Professor testifies on Capitol Hill

Dr. C. Ben Mitchell, Graves professor of moral philosophy, represents Union and Baptists during the hearing, ‘Lines Crossed: Separation of Church and State. Has the Obama Administration Trampled on Freedom of Religion and Freedom of Conscience?’ Mitchell is sworn in to testify. | Photo submitted by The Committee on Oversight and Government Reform

By Grace Ferrell, News Editor

Dr. C. Ben Mitchell, Graves professor of moral philosophy, testi­fied before a congres­sional committee Feb. 16 concerning one of the nation’s heated de­bates regarding a man­date requiring religious organizations to provide contraceptive and abor­tifacient coverage for employees.

“Contrary to portray­als in some of the popu­lar media, this is not only a Catholic issue,” Mitch­ell said during the hear­ing. “All people of faith — and even those who claim no faith — have a stake in whether or not the government can vio­late the consciences of its citizenry.

“Religious liberty and the freedom to obey one’s conscience is also not just a Baptist issue. It is an American issue that is enshrined in our founding documents.”

The hearing was titled “Lines Crossed: Separa­tion of Church and State. Has the Obama Admin­istration Trampled on Freedom of Religion and Freedom of Conscience?”

“I am both honored and humbled to testify in support of the pro­tection of religious free­dom and liberty of con­science,” Mitchell said. “I am honored because I have the privilege of following in the legacy of my Baptist forebears who were such stalwart defenders of religious freedom. I am humbled because many of those forebears suffered and died so that you and I could live in a nation with religious freedom from state coercion.”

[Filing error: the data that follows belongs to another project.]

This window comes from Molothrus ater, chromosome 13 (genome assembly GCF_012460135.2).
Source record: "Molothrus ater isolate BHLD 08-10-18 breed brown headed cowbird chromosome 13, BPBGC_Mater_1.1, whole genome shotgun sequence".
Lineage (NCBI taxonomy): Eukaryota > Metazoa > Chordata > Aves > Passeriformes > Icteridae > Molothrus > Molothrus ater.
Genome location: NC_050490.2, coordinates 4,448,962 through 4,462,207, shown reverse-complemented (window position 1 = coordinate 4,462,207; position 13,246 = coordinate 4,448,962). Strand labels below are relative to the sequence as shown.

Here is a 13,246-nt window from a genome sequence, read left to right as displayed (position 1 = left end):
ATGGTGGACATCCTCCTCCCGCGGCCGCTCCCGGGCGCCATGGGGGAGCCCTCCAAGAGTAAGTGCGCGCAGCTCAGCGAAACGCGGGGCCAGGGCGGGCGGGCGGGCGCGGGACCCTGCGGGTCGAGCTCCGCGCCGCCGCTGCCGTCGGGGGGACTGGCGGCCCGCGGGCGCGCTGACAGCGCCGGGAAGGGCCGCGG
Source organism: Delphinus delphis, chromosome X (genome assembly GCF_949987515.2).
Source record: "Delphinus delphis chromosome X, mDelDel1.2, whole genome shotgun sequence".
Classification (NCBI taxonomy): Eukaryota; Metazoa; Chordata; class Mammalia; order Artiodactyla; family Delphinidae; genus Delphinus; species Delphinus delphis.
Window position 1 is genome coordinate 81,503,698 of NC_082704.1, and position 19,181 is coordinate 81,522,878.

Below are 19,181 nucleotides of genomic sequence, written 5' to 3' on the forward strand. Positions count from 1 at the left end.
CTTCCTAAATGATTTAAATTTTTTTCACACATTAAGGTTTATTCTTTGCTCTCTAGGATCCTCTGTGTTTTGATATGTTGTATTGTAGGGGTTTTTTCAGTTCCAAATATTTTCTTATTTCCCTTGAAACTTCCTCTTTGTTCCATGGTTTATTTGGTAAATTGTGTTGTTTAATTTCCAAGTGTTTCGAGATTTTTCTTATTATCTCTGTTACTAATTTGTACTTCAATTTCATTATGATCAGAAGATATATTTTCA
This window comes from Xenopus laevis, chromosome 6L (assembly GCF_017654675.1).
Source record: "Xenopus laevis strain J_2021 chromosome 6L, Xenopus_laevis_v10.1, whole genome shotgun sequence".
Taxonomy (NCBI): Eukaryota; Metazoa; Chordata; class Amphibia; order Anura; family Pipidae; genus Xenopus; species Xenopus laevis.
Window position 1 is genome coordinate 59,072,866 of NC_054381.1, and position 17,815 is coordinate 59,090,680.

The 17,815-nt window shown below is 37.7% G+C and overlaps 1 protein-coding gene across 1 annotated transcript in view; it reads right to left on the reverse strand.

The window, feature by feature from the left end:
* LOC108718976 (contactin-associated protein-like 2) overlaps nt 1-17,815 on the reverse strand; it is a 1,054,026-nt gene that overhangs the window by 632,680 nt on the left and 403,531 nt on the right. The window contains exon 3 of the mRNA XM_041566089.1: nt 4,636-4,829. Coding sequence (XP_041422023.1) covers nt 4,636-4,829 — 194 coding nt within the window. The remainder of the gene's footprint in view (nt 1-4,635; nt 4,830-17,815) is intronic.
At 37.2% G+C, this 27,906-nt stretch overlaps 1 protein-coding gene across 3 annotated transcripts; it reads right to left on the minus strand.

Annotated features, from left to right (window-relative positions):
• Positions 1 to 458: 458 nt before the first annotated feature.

Mitchell was asked to testify before the House Committee on Oversight and Government Reform after Sen. Darrell Issa (R-Calif.), com­mittee chair­man, read an article Mitchell had written on the topic, said Dr. Gregory A. Thornbury, pro­fessor of philos­ophy, theology and missions and dean of the School of Theology and Missions.

Among the panel of 11 witnesses were Craig Mitchell, associ­ate professor of ethics at Southwestern Baptist Theological Seminary; William Lori, a Roman Catholic bishop; Mat­thew Harrison, president of the Luther­an Church-Missouri Synod; and Rabbi Meir So­loveichik.

“I think it is a significant moment for Union,” Thorn­bury said.

“To have a faculty mem­ber testify­ing before Congress is a significant marker in the role of what the uni­versity is doing in terms of its commitment to cultural engagement. I can’t think of any better exemplar way than testi­fying before Congress on the most pressing issue in the news this week.”

Objections arose to the all-male panel of clergy members at the hearing and caused some female representatives to walk out in protest.

A letter from Issa’s staff defended the choice of witnesses for the pan­el by concluding that the hearing “is not about reproductive rights but instead about the ad­ministration’s actions as they relate to freedom of religion and conscience.”

Thornbury said, “The other side (of the issue) was portraying it as a de­bate over contraception. The issue is: Can you have a religious exemp­tion from government mandates? It’s a First Amendment issue.”

The mandate origi­nally required employers to provide preventative-care services to women, including contracep­tives. While churches could opt out, faith-based universities and hospitals had to com­ply. Backlash forced the Obama administration to tweak the mandate.

Under the new regu­lation, employees of faith-based institutions who protest contracep­tives can have insurance companies pay for the services.

“The Obama adminis­tration’s most recent so-called ‘accommodation’ for religious organiza­tions is no accommoda­tion at all,” Mitchell said. “It is a bait-and-switch scheme of the most egre­gious sort.”

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